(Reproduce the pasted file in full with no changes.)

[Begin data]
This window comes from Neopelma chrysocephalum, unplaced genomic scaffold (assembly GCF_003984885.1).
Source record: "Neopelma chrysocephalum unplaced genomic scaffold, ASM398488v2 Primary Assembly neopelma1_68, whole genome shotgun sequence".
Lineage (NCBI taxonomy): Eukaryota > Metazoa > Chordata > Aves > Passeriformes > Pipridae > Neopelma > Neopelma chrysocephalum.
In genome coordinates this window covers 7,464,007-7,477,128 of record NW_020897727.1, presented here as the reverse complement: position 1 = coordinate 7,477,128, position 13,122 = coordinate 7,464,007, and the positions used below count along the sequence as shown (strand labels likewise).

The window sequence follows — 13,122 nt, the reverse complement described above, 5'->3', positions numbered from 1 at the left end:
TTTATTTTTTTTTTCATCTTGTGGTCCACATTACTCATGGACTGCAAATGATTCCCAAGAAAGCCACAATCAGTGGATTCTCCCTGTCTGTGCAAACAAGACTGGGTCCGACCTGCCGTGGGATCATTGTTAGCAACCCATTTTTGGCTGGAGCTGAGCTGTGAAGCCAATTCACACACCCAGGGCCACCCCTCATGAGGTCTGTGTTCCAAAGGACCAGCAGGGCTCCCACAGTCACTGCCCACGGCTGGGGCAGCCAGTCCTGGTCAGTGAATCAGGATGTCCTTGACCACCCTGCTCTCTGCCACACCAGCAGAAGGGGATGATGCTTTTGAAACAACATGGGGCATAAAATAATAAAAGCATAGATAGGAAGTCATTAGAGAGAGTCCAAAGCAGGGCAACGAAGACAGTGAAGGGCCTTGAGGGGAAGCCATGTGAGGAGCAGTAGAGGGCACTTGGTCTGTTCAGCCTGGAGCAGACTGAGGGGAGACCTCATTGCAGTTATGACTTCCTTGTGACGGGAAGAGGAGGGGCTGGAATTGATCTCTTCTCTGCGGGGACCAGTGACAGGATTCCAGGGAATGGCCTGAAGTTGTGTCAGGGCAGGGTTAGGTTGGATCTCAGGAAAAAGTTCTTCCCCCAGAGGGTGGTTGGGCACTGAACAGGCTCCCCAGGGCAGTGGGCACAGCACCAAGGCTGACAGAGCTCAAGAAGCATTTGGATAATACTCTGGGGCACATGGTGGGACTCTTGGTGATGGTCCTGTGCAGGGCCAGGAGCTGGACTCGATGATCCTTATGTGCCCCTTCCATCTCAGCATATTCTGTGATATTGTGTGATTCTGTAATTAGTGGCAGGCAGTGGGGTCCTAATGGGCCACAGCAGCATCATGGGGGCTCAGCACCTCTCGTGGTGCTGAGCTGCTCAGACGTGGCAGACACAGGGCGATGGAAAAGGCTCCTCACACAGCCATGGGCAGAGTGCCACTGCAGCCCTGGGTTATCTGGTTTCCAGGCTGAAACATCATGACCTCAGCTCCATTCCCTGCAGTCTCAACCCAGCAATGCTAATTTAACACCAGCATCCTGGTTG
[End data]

This window comes from Neopelma chrysocephalum, unplaced genomic scaffold (assembly GCF_003984885.1).
Source record: "Neopelma chrysocephalum unplaced genomic scaffold, ASM398488v2 Primary Assembly neopelma1_68, whole genome shotgun sequence".
Lineage (NCBI taxonomy): Eukaryota > Metazoa > Chordata > Aves > Passeriformes > Pipridae > Neopelma > Neopelma chrysocephalum.
In genome coordinates this window covers 7,464,007-7,477,128 of record NW_020897727.1, presented here as the reverse complement: position 1 = coordinate 7,477,128, position 13,122 = coordinate 7,464,007, and the positions used below count along the sequence as shown (strand labels likewise).

The window sequence follows — 13,122 nt, the reverse complement described above, 5'->3', positions numbered from 1 at the left end:
TTTATTTTTTTTTTCATCTTGTGGTCCACATTACTCATGGACTGCAAATGATTCCCAAGAAAGCCACAATCAGTGGATTCTCCCTGTCTGTGCAAACAAGACTGGGTCCGACCTGCCGTGGGATCATTGTTAGCAACCCATTTTTGGCTGGAGCTGAGCTGTGAAGCCAATTCACACACCCAGGGCCACCCCTCATGAGGTCTGTGTTCCAAAGGACCAGCAGGGCTCCCACAGTCACTGCCCACGGCTGGGGCAGCCAGTCCTGGTCAGTGAATCAGGATGTCCTTGACCACCCTGCTCTCTGCCACACCAGCAGAAGGGGATGATGCTTTTGAAACAACATGGGGCATAAAATAATAAAAGCATAGATAGGAAGTCATTAGAGAGAGTCCAAAGCAGGGCAACGAAGACAGTGAAGGGCCTTGAGGGGAAGCCATGTGAGGAGCAGTAGAGGGCACTTGGTCTGTTCAGCCTGGAGCAGACTGAGGGGAGACCTCATTGCAGTTATGACTTCCTTGTGACGGGAAGAGGAGGGGCTGGAATTGATCTCTTCTCTGCGGGGACCAGTGACAGGATTCCAGGGAATGGCCTGAAGTTGTGTCAGGGCAGGGTTAGGTTGGATCTCAGGAAAAAGTTCTTCCCCCAGAGGGTGGTTGGGCACTGAACAGGCTCCCCAGGGCAGTGGGCACAGCACCAAGGCTGACAGAGCTCAAGAAGCATTTGGATAATACTCTGGGGCACATGGTGGGACTCTTGGTGATGGTCCTGTGCAGGGCCAGGAGCTGGACTCGATGATCCTTATGTGCCCCTTCCATCTCAGCATATTCTGTGATATTGTGTGATTCTGTAATTAGTGGCAGGCAGTGGGGTCCTAATGGGCCACAGCAGCATCATGGGGGCTCAGCACCTCTCGTGGTGCTGAGCTGCTCAGACGTGGCAGACACAGGGCGATGGAAAAGGCTCCTCACACAGCCATGGGCAGAGTGCCACTGCAGCCCTGGGTTATCTGGTTTCCAGGCTGAAACATCATGACCTCAGCTCCATTCCCTGCAGTCTCAACCCAGCAATGCTAATTTAACACCAGCATCCTGGTTG